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A Remarkable Woman? Popular Historians and the Image of Eleanor of Aquitaine

from II - Interpretations

Published online by Cambridge University Press:  12 September 2012

Michael Evans
Affiliation:
Central Michigan University
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Summary

The word “remarkable” is perhaps the most commonly used adjective in descriptions of Eleanor of Aquitaine. The entry devoted to her in one recent encyclopedia of the Middle Ages opens with the statement that she “was one of the most remarkable women of the twelfth century.” Pick up one of the many popular biographies of her, or even some of the more scholarly works, and you will be informed that Eleanor was an outstanding figure, whose remarkable career distinguishes her from any other woman in what is assumed to be a backward and misogynist age. Eleanor's political career is certainly remarkable enough: wife of two kings; mother of two more (or three, depending on how we count them) and (although this is less frequently remarked upon) of two queens; crusader; rebel; governor and regent. But she has also been viewed as patroness of the troubadours, defender of Occitan national identity, carrier of southern culture to the benighted north, Amazon warrior, and proto-feminist, not including the wilder legends that make her a lover of Saladin, murderess, and demonic mother.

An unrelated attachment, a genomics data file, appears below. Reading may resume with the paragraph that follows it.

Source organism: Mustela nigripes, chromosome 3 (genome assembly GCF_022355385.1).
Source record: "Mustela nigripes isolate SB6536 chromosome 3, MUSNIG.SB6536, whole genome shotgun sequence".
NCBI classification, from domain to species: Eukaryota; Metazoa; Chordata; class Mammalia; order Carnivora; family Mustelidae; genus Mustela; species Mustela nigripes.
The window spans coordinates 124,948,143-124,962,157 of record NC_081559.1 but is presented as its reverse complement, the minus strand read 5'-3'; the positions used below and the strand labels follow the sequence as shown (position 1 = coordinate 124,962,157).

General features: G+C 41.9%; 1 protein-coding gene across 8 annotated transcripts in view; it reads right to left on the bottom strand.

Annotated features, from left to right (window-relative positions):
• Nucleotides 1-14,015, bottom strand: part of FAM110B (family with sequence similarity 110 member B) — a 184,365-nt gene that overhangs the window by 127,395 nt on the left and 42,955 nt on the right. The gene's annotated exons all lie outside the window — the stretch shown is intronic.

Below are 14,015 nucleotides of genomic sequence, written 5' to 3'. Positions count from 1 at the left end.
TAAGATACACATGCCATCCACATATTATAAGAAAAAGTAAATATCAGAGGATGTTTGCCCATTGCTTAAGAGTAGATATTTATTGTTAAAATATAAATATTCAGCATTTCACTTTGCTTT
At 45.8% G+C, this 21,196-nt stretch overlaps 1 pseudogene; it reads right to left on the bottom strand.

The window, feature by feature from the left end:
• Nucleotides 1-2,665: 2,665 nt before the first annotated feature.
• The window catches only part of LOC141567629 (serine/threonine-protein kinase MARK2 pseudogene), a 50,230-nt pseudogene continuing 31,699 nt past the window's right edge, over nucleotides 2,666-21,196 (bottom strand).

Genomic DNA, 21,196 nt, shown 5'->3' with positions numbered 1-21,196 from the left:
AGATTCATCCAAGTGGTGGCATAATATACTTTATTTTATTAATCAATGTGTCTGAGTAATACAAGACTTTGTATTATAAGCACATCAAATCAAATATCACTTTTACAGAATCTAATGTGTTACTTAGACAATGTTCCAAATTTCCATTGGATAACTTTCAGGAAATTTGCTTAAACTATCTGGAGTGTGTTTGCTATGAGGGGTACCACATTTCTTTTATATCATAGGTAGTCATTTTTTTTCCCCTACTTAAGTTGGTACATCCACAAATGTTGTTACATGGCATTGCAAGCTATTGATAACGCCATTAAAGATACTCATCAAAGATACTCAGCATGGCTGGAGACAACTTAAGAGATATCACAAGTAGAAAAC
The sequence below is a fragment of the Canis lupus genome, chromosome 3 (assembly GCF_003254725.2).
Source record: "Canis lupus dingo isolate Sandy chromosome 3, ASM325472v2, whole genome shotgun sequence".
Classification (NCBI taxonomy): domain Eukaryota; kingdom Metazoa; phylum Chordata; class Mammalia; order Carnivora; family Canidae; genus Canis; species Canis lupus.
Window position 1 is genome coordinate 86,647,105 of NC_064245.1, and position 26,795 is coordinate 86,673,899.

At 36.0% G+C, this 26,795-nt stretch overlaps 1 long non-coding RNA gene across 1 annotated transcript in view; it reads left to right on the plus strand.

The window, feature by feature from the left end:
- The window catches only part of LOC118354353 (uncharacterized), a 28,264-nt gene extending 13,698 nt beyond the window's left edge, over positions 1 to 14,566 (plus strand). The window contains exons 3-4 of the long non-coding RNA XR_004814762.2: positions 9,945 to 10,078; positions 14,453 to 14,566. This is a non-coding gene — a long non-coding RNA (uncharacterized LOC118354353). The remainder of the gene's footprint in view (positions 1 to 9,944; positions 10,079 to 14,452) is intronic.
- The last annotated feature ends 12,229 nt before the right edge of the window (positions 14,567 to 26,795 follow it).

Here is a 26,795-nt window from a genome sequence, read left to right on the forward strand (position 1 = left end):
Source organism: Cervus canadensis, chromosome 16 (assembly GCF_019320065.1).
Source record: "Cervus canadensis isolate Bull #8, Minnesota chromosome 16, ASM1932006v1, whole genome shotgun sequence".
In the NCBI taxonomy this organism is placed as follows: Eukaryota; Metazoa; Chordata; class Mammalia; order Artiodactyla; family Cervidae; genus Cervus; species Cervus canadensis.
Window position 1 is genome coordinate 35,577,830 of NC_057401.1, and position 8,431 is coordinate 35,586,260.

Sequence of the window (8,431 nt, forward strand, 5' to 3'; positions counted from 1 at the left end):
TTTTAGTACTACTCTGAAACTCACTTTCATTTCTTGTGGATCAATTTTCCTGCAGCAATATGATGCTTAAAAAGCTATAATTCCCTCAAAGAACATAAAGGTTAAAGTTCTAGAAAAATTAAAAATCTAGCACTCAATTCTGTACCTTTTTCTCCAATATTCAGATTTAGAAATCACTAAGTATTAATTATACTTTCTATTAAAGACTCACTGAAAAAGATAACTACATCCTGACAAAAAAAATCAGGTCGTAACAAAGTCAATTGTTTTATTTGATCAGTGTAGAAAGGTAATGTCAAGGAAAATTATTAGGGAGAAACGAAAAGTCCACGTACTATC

The idea of Eleanor's exceptionalism runs through the popular image of her like letters through a stick of rock candy. Douglas Boyd, in his popular biography of 2004, calls Eleanor “[c]harismatic, beautiful, highly intelligent and literate, but also impulsive and proud.” She “did not conform to preconceptions of medieval European womanhood,” and was an “extraordinary woman” who “lived a remarkable life.”

Type
Chapter
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Studies in Medievalism XVIII
Defining Medievalism(s) II
, pp. 244 - 264
Publisher: Boydell & Brewer
Print publication year: 2009

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